Croatia is located in South-eastern Europe between Bosnia and Herzegovina and Slovenia, and bordering the Adriatic Sea. Its shape resembles that of a crescent or a horseshoe, which flanks its neighbours Serbia, Bosnia and Herzegovina, and Montenegro. To the north lie Slovenia and Hungary; Italy lies across the Adriatic Sea. Its mainland territory is split in two non-contiguous parts by the short coastline of Bosnia and Herzegovina around Neum.
Its terrain is diverse, including:
* plains, lakes and rolling hills in the continental north and north-east (Central Croatia and Slavonia, part of the Pannonian Basin);
* densely wooded mountains in Lika and Gorski Kotar, part of the Dinaric Alps;
* rocky coastlines on the Adriatic Sea (Istria, Northern Sea coast and Dalmatia).
Phytogeographically, Croatia belongs to the Boreal Kingdom and is shared between the Central European and Illyrian provinces of the Circumboreal Region and the Adriatic province of the Mediterranean Region. According to the WWF, the territory of Croatia can be subdivided into three ecoregions: the Pannonian mixed forests, Dinaric Mountains mixed forests and Illyrian deciduous forests.
The country is famous for its many national parks. Besides national parks, Croatian laws provide special protection to ten more nature parks and two strict natural reserves. Around ten percent of total territory of Croatia is enjoying special protection by law in the aforementioned forms. Croatia has a mixture of climates. In the north and east it is continental, Mediterranean along the coast and a semi-highland and highland climate in the south-central region. Istra has a temperate climate, while the Palagruža archipelago is home to a subtropical climate.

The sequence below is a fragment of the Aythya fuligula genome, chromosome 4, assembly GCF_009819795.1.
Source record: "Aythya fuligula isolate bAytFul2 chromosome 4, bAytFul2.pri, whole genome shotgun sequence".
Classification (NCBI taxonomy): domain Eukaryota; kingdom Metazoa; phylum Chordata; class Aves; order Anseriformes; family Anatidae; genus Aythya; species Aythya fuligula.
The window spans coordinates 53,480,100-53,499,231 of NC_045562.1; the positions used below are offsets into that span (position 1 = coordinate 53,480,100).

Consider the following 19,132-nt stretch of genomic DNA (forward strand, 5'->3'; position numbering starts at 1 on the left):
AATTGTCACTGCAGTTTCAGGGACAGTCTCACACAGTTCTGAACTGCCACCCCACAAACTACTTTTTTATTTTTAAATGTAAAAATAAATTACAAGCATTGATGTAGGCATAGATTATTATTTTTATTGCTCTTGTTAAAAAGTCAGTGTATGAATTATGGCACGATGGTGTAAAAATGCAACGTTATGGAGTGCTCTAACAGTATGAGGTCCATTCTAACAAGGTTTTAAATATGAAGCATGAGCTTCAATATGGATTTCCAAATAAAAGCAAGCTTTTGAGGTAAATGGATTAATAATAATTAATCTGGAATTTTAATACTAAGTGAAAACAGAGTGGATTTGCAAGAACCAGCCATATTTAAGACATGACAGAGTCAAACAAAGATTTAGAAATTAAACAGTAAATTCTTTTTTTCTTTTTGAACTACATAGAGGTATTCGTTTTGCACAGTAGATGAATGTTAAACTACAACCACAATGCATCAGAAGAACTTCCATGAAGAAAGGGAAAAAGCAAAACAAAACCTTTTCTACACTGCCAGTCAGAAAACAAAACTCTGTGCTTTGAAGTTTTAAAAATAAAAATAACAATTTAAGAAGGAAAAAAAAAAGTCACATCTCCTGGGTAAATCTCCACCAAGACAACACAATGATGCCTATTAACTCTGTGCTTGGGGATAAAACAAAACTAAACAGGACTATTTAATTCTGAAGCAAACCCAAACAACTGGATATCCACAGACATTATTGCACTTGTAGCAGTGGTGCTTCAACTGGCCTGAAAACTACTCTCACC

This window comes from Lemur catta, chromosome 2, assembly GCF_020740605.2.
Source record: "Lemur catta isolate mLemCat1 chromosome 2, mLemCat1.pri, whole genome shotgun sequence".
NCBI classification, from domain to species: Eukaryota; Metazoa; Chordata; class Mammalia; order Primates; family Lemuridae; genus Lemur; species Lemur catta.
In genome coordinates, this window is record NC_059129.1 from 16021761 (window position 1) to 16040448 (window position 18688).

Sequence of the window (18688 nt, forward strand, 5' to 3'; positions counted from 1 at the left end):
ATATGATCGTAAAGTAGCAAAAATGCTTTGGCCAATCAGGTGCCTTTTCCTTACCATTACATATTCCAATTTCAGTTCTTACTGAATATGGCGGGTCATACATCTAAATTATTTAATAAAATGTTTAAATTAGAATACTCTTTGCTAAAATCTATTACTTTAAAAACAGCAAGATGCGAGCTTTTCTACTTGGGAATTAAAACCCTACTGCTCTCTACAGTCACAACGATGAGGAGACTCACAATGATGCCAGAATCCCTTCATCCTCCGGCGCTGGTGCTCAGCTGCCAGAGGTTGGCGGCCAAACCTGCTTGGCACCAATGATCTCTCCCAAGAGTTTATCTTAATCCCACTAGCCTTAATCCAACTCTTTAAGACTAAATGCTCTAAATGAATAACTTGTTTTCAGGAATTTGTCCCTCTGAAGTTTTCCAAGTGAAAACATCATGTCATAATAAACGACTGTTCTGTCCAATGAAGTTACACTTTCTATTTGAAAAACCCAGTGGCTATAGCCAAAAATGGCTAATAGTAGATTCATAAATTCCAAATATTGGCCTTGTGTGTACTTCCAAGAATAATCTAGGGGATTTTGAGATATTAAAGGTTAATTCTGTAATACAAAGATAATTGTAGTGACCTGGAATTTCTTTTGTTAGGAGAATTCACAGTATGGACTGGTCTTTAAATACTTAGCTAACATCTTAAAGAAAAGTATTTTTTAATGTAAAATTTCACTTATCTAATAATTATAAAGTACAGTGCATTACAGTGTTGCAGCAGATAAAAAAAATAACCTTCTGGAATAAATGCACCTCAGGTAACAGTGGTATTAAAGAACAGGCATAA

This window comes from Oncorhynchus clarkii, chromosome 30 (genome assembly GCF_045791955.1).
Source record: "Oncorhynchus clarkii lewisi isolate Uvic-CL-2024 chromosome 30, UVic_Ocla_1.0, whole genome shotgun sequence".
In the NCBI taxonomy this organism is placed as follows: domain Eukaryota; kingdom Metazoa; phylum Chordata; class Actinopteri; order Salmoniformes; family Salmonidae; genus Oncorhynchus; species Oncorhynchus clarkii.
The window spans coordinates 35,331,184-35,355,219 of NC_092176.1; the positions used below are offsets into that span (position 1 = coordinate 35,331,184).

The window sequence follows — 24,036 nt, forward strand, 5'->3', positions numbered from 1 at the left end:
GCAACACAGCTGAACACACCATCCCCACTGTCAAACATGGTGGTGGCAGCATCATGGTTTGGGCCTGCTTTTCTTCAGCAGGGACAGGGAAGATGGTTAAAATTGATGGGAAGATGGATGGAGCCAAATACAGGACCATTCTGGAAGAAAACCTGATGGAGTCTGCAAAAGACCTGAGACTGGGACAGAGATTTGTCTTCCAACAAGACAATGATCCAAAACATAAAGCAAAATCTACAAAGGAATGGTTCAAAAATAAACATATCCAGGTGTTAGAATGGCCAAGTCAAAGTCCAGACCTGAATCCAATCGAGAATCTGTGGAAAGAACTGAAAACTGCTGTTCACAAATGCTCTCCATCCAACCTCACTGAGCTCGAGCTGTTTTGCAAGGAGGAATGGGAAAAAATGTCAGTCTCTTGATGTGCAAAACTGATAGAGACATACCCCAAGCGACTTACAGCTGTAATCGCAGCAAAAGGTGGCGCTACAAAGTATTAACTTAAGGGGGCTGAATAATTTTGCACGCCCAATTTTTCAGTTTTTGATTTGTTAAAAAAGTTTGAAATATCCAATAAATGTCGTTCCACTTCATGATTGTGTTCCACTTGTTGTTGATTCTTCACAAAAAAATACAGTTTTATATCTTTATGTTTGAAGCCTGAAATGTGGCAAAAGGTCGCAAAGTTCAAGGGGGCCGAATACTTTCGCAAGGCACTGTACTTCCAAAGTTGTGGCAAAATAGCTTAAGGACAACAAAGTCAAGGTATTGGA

Insular Croatia consists of over one thousand islands varying in size. The largest islands in Croatia are Cres and Krk which are located in the Adriatic Sea. The Danube, Europe's second longest river, runs through the city of Vukovar. Dinara, the eponym of the Dinaric Alps, is the highest peak of Croatia at 1,831 metres (6,007 ft) above sea level.
Karst topography makes up more than 50% of Croatia and is especially obvious in the area south of Karlovac. There are 49 caves deeper than 250 m (820.21 ft) in Croatia, 14 of them are deeper than 500 m (1,640.42 ft) and three deeper than 1,000 m (3,280.84 ft) (the Lukina jama-Trojama, Slovacka jama and Velebita cave systems). The deepest Croatian pits are mostly found in two regions – Mt. Velebit and Mt. Biokovo.
Important characteristic of Croatian landscape are numerous natural lakes. The biggest one, Vransko lake stretches over 30 km² in Zadar and Šibenik-Knin county. Interesting phenomena is Lake Vrana, a crypto-depression lake located on the Cres island, containing fresh water used to supply housholds on the island with water. Lake Peruča is the biggest artificial lake used for Energy generation in Dalmatia. The most famous are the Plitvice lakes, a system of 16 lakes and waterfalls connecting them over the dolomite and limestone cascades. The lakes are renowned for their distinctive colours, ranging from azure to green, grey or blue. The colours change constantly depending on the quantity of minerals or organisms in the water and the angle of sunlight.
Croatia is divided into 20 counties (županija) and the capital city of Zagreb
|Zagreb County||Zagrebačka županija|
|City of Zagreb||Grad Zagreb|
|Littoral (Adriatic coast)|
|Primorje-Gorski Kotar||Primorsko-goranska županija|